Harvard Law School
To the Editor:
In his article, “’Human Rights’ at Harvard Law School” [September], Daniel Benson criticizes Dean Albert Sacks for acquiescing in what amounted to an attempt to abridge my freedom of speech. It is true that there was an attempt to abridge my freedom of speech, but it is not true that Dean Sacks acquiesced in it. The facts are as follows: when I learned that the Third World conference had decided to bestow “guest of honor” status on a representative of the Libyan government, I called two of my friends who had been invited to speak at the conference (Jack Greenberg and Nancy Gertner) and asked them whether they were aware of the honoring of the Libyan; they both said they were not. I urged them both to come to the conference, to give their speeches, but to dissociate themselves publicly from the honoring of a representative of that repressive, anti-Jewish, and terrorist regime. They both came to the conference and gave their speeches. I also circulated a petition among my faculty colleagues calling for public dissociation from the honoring of the Libyan.
These actions on my part led one student organizer of the conference to spread the canard that I had tried to persuade invited guests to stay away from the conference. Several student organizers of the conference also complained to Dean Sacks about me, alleging that I had improperly interfered with a student function. Dean Sacks assures me that he immediately told the students that I was well within my rights, even if I had urged people to stay away. He also told them that he would communicate their complaint to me (as is his policy with all such complaints). In communicating their complaint to me, Sacks reiterated his support of my right to say what I pleased about events such as the Third World conference. I assured him that I would do so, and told him that if there were any repetition of the kind of anti-Jewish and anti-Israel conference that occurred last year, I would surely speak out against it in unequivocal terms.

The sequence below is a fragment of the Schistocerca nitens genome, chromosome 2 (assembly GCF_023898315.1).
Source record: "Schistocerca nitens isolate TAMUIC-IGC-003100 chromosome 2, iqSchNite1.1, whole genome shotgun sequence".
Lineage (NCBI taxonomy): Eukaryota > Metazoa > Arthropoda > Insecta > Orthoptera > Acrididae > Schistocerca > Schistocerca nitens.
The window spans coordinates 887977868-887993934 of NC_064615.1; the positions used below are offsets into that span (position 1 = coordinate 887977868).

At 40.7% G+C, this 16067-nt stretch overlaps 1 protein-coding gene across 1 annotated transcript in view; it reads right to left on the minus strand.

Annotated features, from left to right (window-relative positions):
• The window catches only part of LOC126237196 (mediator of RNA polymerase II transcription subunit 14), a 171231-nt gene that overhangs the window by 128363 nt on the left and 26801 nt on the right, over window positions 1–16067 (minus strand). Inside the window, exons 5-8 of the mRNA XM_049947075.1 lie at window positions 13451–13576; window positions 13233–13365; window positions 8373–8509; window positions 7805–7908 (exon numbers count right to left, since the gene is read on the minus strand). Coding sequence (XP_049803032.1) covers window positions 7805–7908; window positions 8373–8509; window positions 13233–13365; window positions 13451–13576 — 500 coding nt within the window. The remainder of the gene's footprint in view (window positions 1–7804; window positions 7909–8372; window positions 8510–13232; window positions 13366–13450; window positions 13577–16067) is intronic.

There was an attempt by the organizers of the Third World Conference to abridge my free speech. There were also attempts to abridge the free speech of the students critical of the anti-Jewish and anti-Israel line taken by several of the speakers (and applauded by a great many others). But neither Dean Sacks nor Dean Young were in any way complicitous in these attempts.
Alan M. Dershowitz
Harvard Law School
Daniel Benson writes:
My purpose in relating the story of Dean Sacks’s meeting with the student organizers was not to claim that the dean agreed with or necessarily acceded to the substance of their complaints. Rather, the point was to show that he failed to repudiate unequivocally the entirely improper attempt by the student organizers to abridge Alan M. Dershowitz’s freedom of speech. This failure to object to the attempt itself was fully consistent with the law-school administration’s general reaction to the events surrounding the Third World conference. The student organizers themselves made no mention in their reports of the meeting that Dean Sacks had informed them that Mr. Dershowitz had been well within his rights in protesting the honoring of the Libyan. Instead, they viewed his promise to convey their complaints to Mr. Dershowitz as a positive response to their efforts—which, in effect, it was. Dean Sacks’s policy of communicating student complaints to professors may be appropriate in some contexts but in this one it was decidedly inappropriate. By acquiescing in the attempt to intimidate Mr. Dershowitz, Dean Sacks supplied additional evidence to the student organizers of the Third World conference that they were not regarded by the law-school administration as responsible for the offensive implications of their own words and actions.
Finally, although Assistant Dean Young can be faulted for his response to other aspects of the conference controversy, I did not state or imply in my article that he was in any way involved in the particular events here under discussion.